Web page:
the Ford Mustang its highest quality award for its category. The same analogy could apply to the investments you select for your portfolio. There are “timeless” investments that will weather the financial storms that have come before and will come again. In converse, there are “timely” investments that may appropriate for the current period but for the long haul. My first article of the year focused on the need to develop a personal financial plan built around your short, medium and long term goals. Once developed, the plan was to be used as a guide for the implementation of your investment/insurance strategy. The measure of success for your portfolio has to be tied to its ability to answer ‘yes’ to the question-Will this move me closer to my goals? Why do I bring this up again so soon? Because in just 6 short months, the world looks a lot different than it did in January. If a wrong turn has been made you can catch it early, if you are still on track then you can relieve stress. For those without the plan in the first place, how do you know what to do?
The top 5 steps you should include in your mid-year financial checkup:
1 2 3
Actually do it! Just like you take your car in for a tune-up so that it continues to run in optimum fashion, so too should you tune up your financial plan. Make it a commitment by putting it on your calendar.
Review your short and long term goals. While they probably have not changed, this is the basis of everything else in the plan. This is also a critical determinate for your PRR (personal rate of return) target. Review economic and world events. Understand what has occurred over the past 6 months to add perspective and then make best guesses for the next six months. Headwinds and tailwinds are important to your portfolio allocation design.
does not demand 100% perfection. Make decisions based on a logical thought process not emotion.
Stop watching the financial talking heads on a daily basis. The media tends to over-play events which can affect your judgment. In my firm, our goal for our clients is based on our focus on helping create “enjoyment for a lifetime.” Consider that while money is very important and needs to be managed, day to day happiness should not be determined by numbers on a statement. When we were young, we would jump in the car (my first was the Olds Cutlass Supreme, followed by the Chevy Vega Hatchback-aluminum block) with no worries, no destination and a ‘live for today’ attitude. Life is different now -- we have worries, we have clearly defined our destination of choice (called retirement lifestyle) and have lost the carefree, livefor-today attitude. What we still do have, in many cases, is an undefined roadmap. Even with the sun shining, the top down and the music playing your favorite tunes, the road can have obstacles to drive around. Be sure you have your financial GPS to help navigate.
The measure of success for your portfolio has to be tied to its ability to answer ‘yes’ to the question – Will this move me closer to my goals? If you are interested in learning more about performing a financial tuneup on your portfolio, please contact Jeff Karp - President and Founder of Karp Financial Strategies. specializing in helping clients manage wealth for today, financial security for tomorrow, enjoyment for a lifetime. Visit us at www.karpfinancial.com or 704-658-1929. Securities and advisory services offered through LPL Financial, a Registered Investment Advisor, member FINRA/SIPC.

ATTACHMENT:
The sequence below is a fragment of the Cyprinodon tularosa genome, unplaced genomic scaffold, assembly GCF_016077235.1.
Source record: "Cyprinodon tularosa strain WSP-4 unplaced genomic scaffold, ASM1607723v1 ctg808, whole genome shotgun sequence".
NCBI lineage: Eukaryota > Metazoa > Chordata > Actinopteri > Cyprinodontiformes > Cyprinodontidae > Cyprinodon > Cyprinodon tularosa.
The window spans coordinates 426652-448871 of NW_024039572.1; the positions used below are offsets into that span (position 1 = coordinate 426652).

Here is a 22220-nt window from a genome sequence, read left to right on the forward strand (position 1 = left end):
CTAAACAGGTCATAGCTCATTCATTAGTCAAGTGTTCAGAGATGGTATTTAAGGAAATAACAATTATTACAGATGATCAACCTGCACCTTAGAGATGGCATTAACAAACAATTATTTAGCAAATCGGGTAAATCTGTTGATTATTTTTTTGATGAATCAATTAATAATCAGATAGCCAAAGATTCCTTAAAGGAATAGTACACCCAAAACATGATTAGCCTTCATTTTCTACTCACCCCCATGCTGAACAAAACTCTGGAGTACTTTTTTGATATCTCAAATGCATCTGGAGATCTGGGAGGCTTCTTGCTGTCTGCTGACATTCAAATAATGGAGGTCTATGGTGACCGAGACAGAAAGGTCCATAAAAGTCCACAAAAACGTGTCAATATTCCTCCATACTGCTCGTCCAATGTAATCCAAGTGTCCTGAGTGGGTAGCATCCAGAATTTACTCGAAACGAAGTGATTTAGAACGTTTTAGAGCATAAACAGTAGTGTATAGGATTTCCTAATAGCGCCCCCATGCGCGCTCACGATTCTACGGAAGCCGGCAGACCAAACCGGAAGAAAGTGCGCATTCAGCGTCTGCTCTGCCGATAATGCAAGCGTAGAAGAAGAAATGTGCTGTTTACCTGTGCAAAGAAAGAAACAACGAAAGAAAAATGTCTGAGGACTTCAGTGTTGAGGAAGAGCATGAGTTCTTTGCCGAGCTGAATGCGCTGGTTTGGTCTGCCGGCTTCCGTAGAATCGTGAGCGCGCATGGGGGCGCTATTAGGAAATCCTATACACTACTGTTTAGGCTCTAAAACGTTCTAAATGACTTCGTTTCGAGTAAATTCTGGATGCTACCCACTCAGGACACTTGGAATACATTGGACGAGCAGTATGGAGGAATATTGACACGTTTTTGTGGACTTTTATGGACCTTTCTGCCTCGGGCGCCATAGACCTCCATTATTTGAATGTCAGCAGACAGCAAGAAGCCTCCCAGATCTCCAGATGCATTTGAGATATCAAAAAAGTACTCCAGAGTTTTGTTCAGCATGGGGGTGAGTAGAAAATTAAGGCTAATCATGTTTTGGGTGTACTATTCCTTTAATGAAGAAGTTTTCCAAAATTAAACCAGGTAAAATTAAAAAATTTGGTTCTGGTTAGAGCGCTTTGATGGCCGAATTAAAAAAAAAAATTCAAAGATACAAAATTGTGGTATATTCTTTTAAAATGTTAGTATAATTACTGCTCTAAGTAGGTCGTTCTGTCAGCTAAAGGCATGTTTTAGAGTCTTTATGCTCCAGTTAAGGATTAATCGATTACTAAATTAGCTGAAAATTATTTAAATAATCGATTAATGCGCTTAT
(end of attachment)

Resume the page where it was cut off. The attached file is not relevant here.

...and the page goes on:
Dissect your portfolio performance and holdings (it may help to have a professional assist in the technical analysis, if you do not have one already). Nobody gets it right all the time and a successful portfolio
This information in the material is for general information only and is not intended to provide specific advice or recommendations for any individual. To determine what may be appropriate for you, please consult a qualified advisor. Investing involves risk including loss of principal. To determine what may be appropriate for you regarding taxes and charitable deductions, please consult a qualified tax professional. AUGUST 2010 thebbnews.com
By Alzheimer’s Association Western Carolina Chapter
The Hidden Victim of Alzheimer’s Disease: the Family Caregiver
n 2009, an estimated 10.9 million family members and friends provided unpaid care for a person with Alzheimer’s or another dementia, according to the Alzheimer’s Association’s 2010 Facts and Figures report released last March. Many family caregivers often experience depression or high levels of stress. As Alzheimer’s progresses, the emotional and physical strain on unpaid caregivers is demanding, and sometimes merciless. “The caregiver of someone with Alzheimer’s is often called the hidden, or second victim of the disease,” according to the Alzheimer’s Association. “The physical results of caregiving stress can be fatigue, stomach Every 70 seconds, someone problems, develops Alzheimer’s headaches and 5.3 million people difficulty sleeping. have Alzheimer’s The emotional stress of care 7th leading cause of death giving can cause 10.9 million unpaid caregivers depression, tension, anger, guilt, loss of selfesteem and feelings of being overwhelmed…Many caregivers do not recognize the association between the stress of caregiving and their physical and emotional symptoms.” About 60 percent of family and other unpaid caregivers of people with Alzheimer’s and other dementias are women. Alzheimer’s disease, the most common form of dementia, is a devastating condition that results in the loss of memory and other cognitive abilities, and in the ability to care for oneself. Its cause is unknown, and to date, there is no cure. More alarmingly, Alzheimer’s is rapidly growing.
The Baby Boomer NEWS AUGUST 2010
More than 5 million Americans age 65 and older live with Alzheimer’s, and that number will increase quickly as the baby boomers age. Alzheimer’s will grow in individuals aged 65 and older by 31 percent from the year 2000 to the year 2010 in North Carolina, according to the Alzheimer’s Association’s Facts and Figures report. As Alzheimer’s disease increases, the demand for qualified healthcare professionals also rises. Because of high costs, many family members and friends turn to family caregiving. These individuals bear the emotional impact of watching those they care about succumb to this devastating disease. Many must also provide physical and financial assistance for that person. In 2009, about 11 million Americans provided 12.5 billion hours of unpaid care for people with Alzheimer’s and other dementias. According to Coping: A Step-by-Step Guide to the Caregiver’s Experience, before beginning a care-management plan, family members should realistically assess their personal resources in both emotional and financial terms and investigate avenues offered by the community. The physical health of the primary caregiver, the caregiver’s living situation, the availability of others to assist the caregiver and the availability of transportation are all factors to seriously consider when debating whether to hire professional help. The Western Carolina Chapter of the Alzheimer’s Association offers a 24-hour Helpline, care consultations, caregiver support groups and educational programs to support family caregivers. For more information or support, contact the Alzheimer’s Association, Western Carolina Chapter, at www.alz.org/northcarolina, or the Association’s 24/7 Helpline at 1.800.272.3900.
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AUGUST 2010 thebbnews.com